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IMPRESSIONS: Sean Donovan and Sebastián Calderón Bentin's "The Reception" at HERE with Jane Comfort, Leslie Cuyjet, Hannah Heller and Ishmael Houston-Jones

IMPRESSIONS: Sean Donovan and Sebastián Calderón Bentin's "The Reception" at HERE with Jane Comfort, Leslie Cuyjet, Hannah Heller and Ishmael Houston-Jones
Melanie Greene/Follow @MethodsDance on Twitter

By Melanie Greene/Follow @MethodsDance on Twitter
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Published on July 7, 2017
Photo: Maria Baranova

June 23, 2017

HERE, New York, NY

Created: Sean Donovan and Sebastián Calderón Bentin in collaboration with the company

Co-Directed: Sean Donovan and Sebastián Calderón Bentin

Performed: Jane Comfort, Leslie Cuyjet, Sean Donovan, Hannah Heller, Ishmael Houston-Jones

Set Design: Neal Wilkinson / Costume Design: Felix Ciprián

Lighting Design: Amanda K. Ringger / Sound Design: Brandon Wolcott and Tyler Kieffer

Stage Managed: Randi Rivera / Assistant Stage Managed: Caroline D’Angelo /Technical Direction: Carl Whipple

Yes, I’m here for the reception!

Sean Donovan and Sebastián Calderón Bentin’s The Reception presented by HERE ignites party-vibes and acts as the perfect escape for wallflowers.  

Patrons arrive to bright lights and the syncopated thumping of club music. A sleek circular wooden platform floats in the center of the room. Atop this pedestal sits an assortment of household items: an illuminated world globe, a two-sectioned sofa, a woven rug, a nautical signal tripod, and crates of glass jars jammed with colorful contents. Bottles of wine and drinking glasses ricochet light off of silver serving platters on a table nestled to the side.

The cast calmly walks to their places. Shades of indigo hug their frames as they slip into a long suspension. They snap from this dream state into emphatic partygoers: wiggling, gyrating, and chatting while sipping of sloshing liquid.

Each participant adds to the collective euphoric vibe like coasting on a broken roller coaster in a land of lollipops and libations. Under this fun, though, lies an ominous foreboding.

Three women in evening gown sits on a couch and watch one woman gesture her arm high in the air. Two stand in the background speaking intently.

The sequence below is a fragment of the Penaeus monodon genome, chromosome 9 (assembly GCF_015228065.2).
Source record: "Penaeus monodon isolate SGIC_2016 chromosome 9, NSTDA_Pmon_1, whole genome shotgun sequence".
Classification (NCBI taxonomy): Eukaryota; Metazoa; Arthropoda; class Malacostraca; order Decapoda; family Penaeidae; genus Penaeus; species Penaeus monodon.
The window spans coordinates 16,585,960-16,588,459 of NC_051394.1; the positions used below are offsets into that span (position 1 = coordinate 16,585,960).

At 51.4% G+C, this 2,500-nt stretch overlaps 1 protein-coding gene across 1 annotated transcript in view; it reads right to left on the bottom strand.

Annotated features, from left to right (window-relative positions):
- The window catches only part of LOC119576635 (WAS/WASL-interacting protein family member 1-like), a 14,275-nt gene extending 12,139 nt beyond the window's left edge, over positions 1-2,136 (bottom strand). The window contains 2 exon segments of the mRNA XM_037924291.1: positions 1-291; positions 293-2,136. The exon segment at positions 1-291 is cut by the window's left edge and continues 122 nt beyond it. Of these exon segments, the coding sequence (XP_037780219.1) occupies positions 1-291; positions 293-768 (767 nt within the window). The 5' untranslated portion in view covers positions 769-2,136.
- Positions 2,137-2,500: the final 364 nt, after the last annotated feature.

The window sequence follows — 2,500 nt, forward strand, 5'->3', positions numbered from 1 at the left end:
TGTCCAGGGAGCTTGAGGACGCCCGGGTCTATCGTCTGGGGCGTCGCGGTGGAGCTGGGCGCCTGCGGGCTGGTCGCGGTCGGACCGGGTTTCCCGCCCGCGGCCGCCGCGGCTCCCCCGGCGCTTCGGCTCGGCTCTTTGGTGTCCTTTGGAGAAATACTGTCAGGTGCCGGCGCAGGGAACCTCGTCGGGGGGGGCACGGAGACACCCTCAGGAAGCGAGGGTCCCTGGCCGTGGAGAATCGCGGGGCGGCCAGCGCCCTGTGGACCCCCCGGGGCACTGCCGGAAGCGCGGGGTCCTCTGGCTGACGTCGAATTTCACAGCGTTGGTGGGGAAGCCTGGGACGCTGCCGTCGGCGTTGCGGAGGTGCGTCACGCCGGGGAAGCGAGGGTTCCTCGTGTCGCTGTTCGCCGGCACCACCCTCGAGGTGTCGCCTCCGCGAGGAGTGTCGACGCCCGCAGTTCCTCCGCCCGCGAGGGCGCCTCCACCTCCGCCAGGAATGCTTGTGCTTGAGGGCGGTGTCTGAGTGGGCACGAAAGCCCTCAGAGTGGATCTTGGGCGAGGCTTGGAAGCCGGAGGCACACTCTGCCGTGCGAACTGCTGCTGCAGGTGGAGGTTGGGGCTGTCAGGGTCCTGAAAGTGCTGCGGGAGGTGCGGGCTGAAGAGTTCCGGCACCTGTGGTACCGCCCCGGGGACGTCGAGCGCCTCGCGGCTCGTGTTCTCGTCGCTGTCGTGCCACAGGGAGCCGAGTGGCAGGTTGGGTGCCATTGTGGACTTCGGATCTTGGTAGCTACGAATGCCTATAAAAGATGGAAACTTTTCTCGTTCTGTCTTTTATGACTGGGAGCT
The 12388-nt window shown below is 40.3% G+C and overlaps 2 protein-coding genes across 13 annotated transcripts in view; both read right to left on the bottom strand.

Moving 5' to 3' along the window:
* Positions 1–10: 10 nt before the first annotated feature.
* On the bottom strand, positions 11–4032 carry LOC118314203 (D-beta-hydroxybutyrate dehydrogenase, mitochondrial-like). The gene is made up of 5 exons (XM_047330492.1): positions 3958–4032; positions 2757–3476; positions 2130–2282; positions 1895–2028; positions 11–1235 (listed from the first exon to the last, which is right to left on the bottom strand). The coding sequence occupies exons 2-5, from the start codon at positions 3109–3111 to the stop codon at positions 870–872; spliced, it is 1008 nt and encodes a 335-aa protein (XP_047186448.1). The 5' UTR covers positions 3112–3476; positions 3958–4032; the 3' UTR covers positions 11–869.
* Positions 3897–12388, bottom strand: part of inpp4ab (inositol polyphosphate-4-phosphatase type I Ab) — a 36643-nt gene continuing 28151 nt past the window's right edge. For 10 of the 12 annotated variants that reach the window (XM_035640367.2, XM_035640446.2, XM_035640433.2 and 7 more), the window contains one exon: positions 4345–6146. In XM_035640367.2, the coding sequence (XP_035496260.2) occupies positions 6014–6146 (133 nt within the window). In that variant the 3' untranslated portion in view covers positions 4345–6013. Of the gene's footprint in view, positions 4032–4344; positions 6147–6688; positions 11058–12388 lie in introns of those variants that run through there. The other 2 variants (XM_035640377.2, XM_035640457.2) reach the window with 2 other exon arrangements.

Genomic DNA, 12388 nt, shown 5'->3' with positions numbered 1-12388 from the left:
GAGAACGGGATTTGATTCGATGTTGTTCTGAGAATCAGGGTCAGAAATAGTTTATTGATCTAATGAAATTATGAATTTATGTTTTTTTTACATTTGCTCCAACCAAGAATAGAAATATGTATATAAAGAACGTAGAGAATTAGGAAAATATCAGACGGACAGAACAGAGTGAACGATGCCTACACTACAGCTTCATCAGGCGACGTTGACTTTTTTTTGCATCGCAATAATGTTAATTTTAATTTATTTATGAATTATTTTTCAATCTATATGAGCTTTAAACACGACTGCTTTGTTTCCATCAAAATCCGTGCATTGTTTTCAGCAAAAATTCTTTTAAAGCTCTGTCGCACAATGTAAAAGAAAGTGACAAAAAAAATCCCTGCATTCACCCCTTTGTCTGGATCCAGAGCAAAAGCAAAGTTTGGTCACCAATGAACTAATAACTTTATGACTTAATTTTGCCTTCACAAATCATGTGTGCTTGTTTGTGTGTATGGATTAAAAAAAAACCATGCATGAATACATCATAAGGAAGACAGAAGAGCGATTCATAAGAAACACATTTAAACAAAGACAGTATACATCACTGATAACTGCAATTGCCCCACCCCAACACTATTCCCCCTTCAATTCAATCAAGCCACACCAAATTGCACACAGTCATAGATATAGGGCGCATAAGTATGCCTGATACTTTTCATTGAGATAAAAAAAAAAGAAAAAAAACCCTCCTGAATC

L-R: front: Hannah Heller, Leslie Cuyjet, Jane Comfort; back: Sean Donovan and Ishmael Houston-Jones. Photo: Maria Baranova

Their conversations become audible. Jane Comfort animates about ageism, Leslie Cuyjet recalls a tale of street harassment, Hannah Heller agonizes about the state of her “brand,” Ishmael Houston-Jones throws shade to million-dollar condos in Alphabet City, and Donovan obsesses about tarts. In a tragic loop, these scenes repeat with increasing exacerbation.

A perilous sound galvanizes everyone, except Heller, to push the furniture to the edges of the space. She doesn’t hear anything and jams her head into the sofa cushion with uncertainty. They reconvene for a dance sequence, accumulating in and out of unison, walking back and forth along a straight line facing the audience. Biceps press into their sides, hands relax, knees soften, step together, step cross.

The sinister sound returns, and they find the source underneath a floorboard. Neon blue light spills from the now-empty rectangular space. Frantically, they return the plank and pile all the furniture on top. If they suppress it, then it’s not real.

The performers in mid cackle. One, in a plaid suit sits on his knees and tilts his head back, another sits on the couch about to slap his knee and women with her mouth agape
L-R: Ishmael Houston-Jones, Sean Donovan and Hannah Heller. Photo: Maria Baranova

They manage several walking revolutions around the stacked mass. Each meditative pass is punctuated with changes to their focus and body positions. We’ve returned to another loop.

So enthralling is this moving sedation that a new transformation almost escapes our consciousness. The platform becomes a ship with a giant sail. The creaking of wet planks circles us with buoyant sound waves.

The performers respond with unified delight and suppressed recognition of the impending shipwreck. They remain comfortable, yet weary in the company of their tipsy comrades. Lights fade, and only the glow of the world globe remains.

We are left to contemplate the consequences of their conduct. If we are all on this sinking ship, do we party on the way down or build a life raft? Given our current political climate, my vote (and I think Donovan and Bentin would agree) is for the latter. The uncertainty of their survival mimics our own. It’s unclear if they persevered or perished.

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